Open Access

Parametrization of subsegmental infarcts using high spatial resolution 2DSTE and synthetic ultrasonic data


Introduction: The purpose of this study was to assess the performance of a set of parameters in characterizing simulated infarcts in left ventricular (LV) models with variations in size and transmural extent.

Material and methods: The deformation of the LV models with different infarct sizes was simulated using the Finite Element Method. These simulations provided meshes that were used to generate synthetic ultrasonic data within the FIELD II package. The strain components (longitudinal and circumferential) were then estimated over small subsegments of the of segments 7 and 12 (according to 17-segment left ventricle segmentation standard proposed by the American Heart Association - AHA17), using a hierarchical block matching method. The strain maps obtained were utilized to calculate the Strain Drop Factor (SDF) maps, which represent the percentage ratio of strain observed in the subsegments of the studied model to that observed in the healthy model. Infarct segmentation was performed using these maps, and various parameters were derived, including Infarct Cross-Section Area (ICSA), relative ICSA, Transmurality Ratio (TR), Mean Infarct Transmurality (MIT), strain drop factor in the infarcted region (SDFi), and Strain Contrast (SC).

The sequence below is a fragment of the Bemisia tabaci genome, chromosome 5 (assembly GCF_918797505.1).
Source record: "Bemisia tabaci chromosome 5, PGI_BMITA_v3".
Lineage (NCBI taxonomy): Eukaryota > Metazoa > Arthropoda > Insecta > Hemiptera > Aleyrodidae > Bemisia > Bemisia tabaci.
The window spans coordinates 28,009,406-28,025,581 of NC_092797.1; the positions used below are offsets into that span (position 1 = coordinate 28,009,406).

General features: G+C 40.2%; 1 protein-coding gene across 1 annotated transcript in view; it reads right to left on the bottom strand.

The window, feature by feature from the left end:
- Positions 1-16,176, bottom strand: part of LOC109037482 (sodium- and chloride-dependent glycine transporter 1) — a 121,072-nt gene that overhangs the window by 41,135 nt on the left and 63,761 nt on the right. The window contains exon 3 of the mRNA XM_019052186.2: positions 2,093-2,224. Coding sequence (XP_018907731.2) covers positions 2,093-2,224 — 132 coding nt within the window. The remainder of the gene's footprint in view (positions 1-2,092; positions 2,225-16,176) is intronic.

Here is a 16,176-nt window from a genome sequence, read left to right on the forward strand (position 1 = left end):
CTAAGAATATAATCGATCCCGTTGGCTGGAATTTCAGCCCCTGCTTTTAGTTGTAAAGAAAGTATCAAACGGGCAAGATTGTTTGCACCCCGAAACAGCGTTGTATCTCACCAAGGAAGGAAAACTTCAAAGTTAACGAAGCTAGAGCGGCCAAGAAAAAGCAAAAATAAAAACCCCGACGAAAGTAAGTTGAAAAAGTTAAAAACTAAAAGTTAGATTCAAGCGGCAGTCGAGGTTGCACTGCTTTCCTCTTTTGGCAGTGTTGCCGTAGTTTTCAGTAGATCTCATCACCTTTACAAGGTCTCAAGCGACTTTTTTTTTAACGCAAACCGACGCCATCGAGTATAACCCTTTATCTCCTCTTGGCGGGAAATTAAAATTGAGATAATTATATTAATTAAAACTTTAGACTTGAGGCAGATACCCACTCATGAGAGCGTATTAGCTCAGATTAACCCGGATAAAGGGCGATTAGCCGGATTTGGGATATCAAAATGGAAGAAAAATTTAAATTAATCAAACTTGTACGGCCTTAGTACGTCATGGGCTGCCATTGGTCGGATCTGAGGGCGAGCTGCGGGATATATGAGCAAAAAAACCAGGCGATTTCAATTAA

Results: The estimates of ICSA, SC, MIT, and SDFI showed good repeatability and demonstrated the ability to provide a quantitative assessment of the size and transmural extent of the infarcts.

Conclusions: The study findings suggest that the evaluated parameters, including ICSA, SC, MIT, and SDFI, can be reliably used to assess the size and transmural extent of infarcts. These parameters offer a quantitative approach for characterizing infarcts based on strain analysis and have the potential to contribute to the diagnosis and evaluation of myocardial infarctions.

Publication timeframe:
4 times per year
Journal Subjects:
Medicine, Biomedical Engineering, Physics, Technical and Applied Physics, Medical Physics